An Australian high court is holding the fourth investigation into the disappearance of 9-week-old Azaria Chamberlain, whose parents allege she was killed by a dingo.
Little Azaria was camping with parents Michael and Lindy when she disappeared. Her parents immediately told officials that a dingo had entered the camp and stolen the child, killing her immediately. The story became infamous and the Chamberlains have been under intense scrutiny since 1980, when Azaria went missing.
Lindy Chamberlain, Azaria's mother, was convicted of murdering the child in 1982. Prosecutors argued that they had found clothing and blood, which led them to charge Lindy; they alleged that she had killed her daughter in the family's car, where they found the blood.
Lindy and Michael both maintained their innocence, and in 1986 Lindy was freed due to new evidence. DNA evidence proved that the mixture of so-called blood found in the car was actually a mixture of milk and a chemical used during production of the car. The courts freed Lindy and overturned the conviction in 1988.
Yet it was not enough to free her from public scrutiny.
Filmmakers produced a movie based on the Chamberlains' account of Azaria's disappearance. It was released in 1988 under the title "Evil Angels" but the title was changed to "A Cry in the Dark" here in America.
The film featured Meryl Streep as Lindy and gave the public the famous cry, "The dingo's got my baby!"
Since then, Lindy and Michael have worked to prove their innocence and end all speculation once and for all. This new hearing is the fourth since 1980; the Chamberlains claim they have new insight and evidence about the prevalence of dingo attacks. This time they have more people on their side.
Rex Wild, an assistant to coroner Elizabeth Morris, told the court: "Although [a dingo killing a child] may have been regarded as unlikely in 1980 … it shouldn't be by 2011-12. With the additional evidence in my submission, your honor should accept on the balance of probabilities that the dingo theory is the correct one."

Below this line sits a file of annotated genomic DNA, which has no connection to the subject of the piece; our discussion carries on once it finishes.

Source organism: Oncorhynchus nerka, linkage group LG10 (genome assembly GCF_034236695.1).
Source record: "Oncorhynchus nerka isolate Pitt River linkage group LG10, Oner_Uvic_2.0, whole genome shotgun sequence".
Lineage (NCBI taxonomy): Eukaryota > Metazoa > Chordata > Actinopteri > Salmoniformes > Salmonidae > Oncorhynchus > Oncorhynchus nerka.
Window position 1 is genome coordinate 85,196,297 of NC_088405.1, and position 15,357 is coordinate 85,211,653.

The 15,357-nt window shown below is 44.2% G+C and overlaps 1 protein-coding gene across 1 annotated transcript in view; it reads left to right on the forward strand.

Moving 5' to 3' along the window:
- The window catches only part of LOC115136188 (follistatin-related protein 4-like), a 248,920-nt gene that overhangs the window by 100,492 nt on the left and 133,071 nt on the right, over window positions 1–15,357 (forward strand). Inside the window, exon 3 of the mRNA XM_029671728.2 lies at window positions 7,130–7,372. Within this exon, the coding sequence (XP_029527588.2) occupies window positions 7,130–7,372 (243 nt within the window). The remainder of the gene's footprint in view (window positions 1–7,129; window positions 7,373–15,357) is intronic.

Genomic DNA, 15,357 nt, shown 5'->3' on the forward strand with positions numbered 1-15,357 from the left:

Lindy spoke to reporters outside the courthouse.
"It gives me hope this time that Australians will finally be warned and realize that dingoes are a dangerous animal. I also hope that this will give a final finding which closes the inquest into my daughter's death, which so far has been standing open and unfinished."
The new information being presented includes statistics gathered by the Queensland Government's Department of Environment and Resource Management, or DERM. There have been 98 "dangerous dingo attacks" since 2002, according to DERM.
In 2001, a 9-year-old boy was mauled to death by dingoes.
"I have spent a lot of time in the brush during the last 25 years working with dingoes … People can be very complacent with dingoes because people are used to dogs. Dingoes are closer to wolves than dogs," Dr. David Jenkins, a dingo expert at Charles Sturt University, told the BBC.
Father Michael broke his silence and spoke with reporters.
"Since the loss of Azaria, I have had an abiding fear and paranoia about safety around dingoes. They send a shudder up my spine. It is a hell I have to endure," said the man.